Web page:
The Ismaili Jamatkhana and Center, Houston is set by a lake on an 11.5 acre site in Sugar Land, Texas. A place of prayer and gathering for Shia Ismaili Muslims, the Center also reaches out across communal boundaries in a gesture of friendly invitation to the community’s neighbours.

Opened in 2002 by Texas Governor Rick Perry in the presence of Mawlana Hazar Imam, the Ismaili Jamatkhana and Center was designed by Indian-born architect Ramesh Khosla, who is also known for his work on the World Trade Center concourse. His design brings together concepts of Islamic inspiration — some going back a thousand years — with materials indigenous to the Southwestern United States.

Amidst its interconnected interiors linked through a shared rotunda, garden and courtyard, the Center incorporates cultural and exhibition space, classrooms, offices, and areas for spiritual contemplation.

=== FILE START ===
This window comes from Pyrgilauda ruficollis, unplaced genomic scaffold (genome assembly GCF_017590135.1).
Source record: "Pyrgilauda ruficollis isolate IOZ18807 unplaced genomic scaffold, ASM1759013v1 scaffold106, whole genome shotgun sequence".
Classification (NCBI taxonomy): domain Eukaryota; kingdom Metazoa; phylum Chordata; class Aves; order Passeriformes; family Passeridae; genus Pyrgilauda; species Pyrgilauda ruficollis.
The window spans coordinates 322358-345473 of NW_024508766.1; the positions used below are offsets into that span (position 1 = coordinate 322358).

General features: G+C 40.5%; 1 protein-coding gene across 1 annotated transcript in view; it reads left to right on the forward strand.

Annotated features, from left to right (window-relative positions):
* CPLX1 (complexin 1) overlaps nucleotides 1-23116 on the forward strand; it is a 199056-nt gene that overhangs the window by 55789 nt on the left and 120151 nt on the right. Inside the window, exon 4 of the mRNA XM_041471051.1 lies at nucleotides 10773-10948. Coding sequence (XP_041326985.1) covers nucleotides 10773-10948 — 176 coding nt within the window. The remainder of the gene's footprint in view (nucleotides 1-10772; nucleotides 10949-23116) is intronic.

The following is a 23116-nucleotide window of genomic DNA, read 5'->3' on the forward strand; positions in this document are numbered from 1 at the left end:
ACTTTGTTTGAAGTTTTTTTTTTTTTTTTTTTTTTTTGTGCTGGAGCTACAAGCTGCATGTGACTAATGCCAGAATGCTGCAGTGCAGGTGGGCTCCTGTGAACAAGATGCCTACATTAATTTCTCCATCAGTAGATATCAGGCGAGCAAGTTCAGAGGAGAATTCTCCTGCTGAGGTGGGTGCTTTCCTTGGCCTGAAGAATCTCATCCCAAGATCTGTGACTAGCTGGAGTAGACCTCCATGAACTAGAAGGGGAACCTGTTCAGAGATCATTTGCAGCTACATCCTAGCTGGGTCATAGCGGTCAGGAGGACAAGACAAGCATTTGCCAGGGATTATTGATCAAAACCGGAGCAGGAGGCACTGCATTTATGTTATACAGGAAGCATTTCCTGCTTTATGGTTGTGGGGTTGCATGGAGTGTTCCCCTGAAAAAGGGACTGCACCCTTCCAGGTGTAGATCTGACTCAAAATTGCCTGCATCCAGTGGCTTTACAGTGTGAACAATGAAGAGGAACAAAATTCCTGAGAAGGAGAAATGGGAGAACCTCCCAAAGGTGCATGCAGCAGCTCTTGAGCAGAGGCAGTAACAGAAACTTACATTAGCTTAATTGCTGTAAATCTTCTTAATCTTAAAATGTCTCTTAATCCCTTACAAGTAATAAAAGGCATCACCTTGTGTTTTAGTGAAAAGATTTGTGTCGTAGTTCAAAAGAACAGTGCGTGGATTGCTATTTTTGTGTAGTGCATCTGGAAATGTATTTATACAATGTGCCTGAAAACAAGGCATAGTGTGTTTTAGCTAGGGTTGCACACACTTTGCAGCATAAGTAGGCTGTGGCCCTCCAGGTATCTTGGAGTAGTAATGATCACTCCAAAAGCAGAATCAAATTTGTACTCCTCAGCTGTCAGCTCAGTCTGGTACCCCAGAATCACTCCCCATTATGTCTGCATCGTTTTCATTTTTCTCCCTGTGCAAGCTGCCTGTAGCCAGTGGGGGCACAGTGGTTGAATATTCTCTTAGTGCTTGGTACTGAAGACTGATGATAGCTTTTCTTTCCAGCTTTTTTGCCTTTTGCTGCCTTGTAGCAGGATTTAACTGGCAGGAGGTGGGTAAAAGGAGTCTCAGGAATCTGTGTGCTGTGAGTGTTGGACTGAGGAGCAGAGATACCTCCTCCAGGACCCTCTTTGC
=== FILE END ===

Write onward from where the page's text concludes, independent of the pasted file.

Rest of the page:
The red brick complex plays an important national role as home to the Ismaili Council for the United States of America, as well as other American Ismaili institutions responsible for the community’s social governance.

At the time of the inauguration of the Ismaili Jamatkhana and Center, Mawlana Hazar Imam articulated its purpose and function: “The Center will be a place of peace, humility, reflection and prayer. It will be a place of search and enlightenment... It will be a center which will seek to bond men and women of this pluralist country to replace their fragility in their narrow spheres by the strength of civilised society bound together by a common destiny. It is already a symbol of the hopes of people who lived through change and turbulence, and have ultimately found security and opportunity here in the United States, the majority of whom have chosen the State of Texas.”